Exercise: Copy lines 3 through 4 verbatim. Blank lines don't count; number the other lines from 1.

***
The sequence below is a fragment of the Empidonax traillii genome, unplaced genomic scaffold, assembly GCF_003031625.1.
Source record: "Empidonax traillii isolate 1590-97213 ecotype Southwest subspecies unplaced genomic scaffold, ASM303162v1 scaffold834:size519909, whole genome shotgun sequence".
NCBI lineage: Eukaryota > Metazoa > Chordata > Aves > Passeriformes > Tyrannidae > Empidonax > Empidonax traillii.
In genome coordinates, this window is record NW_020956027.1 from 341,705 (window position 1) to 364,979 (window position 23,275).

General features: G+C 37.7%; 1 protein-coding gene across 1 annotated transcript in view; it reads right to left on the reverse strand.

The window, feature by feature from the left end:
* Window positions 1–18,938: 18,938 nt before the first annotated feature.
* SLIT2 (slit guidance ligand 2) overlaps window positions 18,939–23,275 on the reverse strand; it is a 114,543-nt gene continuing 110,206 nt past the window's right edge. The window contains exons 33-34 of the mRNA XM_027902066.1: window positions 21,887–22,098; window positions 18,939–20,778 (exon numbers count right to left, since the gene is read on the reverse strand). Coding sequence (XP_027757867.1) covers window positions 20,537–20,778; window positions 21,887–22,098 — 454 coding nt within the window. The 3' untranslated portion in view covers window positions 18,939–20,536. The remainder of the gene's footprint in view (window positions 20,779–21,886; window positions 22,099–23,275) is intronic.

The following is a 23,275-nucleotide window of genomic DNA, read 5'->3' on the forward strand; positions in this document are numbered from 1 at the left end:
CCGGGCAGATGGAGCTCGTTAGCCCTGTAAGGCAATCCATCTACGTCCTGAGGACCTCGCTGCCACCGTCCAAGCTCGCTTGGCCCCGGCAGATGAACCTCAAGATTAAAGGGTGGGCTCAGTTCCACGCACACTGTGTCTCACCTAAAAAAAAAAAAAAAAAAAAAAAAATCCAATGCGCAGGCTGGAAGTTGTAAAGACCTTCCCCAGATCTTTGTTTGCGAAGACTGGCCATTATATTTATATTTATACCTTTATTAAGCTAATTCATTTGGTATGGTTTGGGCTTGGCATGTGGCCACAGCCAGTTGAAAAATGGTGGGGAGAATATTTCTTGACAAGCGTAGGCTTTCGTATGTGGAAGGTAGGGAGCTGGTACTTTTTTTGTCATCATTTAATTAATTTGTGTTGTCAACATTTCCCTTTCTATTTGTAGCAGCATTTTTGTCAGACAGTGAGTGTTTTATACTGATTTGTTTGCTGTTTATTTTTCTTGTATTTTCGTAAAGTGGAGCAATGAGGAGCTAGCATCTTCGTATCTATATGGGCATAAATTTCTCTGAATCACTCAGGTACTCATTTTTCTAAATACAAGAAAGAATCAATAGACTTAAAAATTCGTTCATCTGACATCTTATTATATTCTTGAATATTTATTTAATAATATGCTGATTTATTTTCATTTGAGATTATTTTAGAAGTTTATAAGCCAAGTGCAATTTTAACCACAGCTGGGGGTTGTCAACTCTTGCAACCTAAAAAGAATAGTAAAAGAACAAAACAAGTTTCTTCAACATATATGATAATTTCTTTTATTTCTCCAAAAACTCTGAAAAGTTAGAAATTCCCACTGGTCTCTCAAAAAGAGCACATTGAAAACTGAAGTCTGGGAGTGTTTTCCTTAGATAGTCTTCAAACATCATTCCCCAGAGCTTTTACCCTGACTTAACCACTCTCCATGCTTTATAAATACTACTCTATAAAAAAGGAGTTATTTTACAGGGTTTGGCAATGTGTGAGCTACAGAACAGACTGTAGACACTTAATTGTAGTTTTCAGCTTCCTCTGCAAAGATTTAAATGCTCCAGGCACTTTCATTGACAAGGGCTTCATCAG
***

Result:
NCBI lineage: Eukaryota > Metazoa > Chordata > Aves > Passeriformes > Tyrannidae > Empidonax > Empidonax traillii.
In genome coordinates, this window is record NW_020956027.1 from 341,705 (window position 1) to 364,979 (window position 23,275).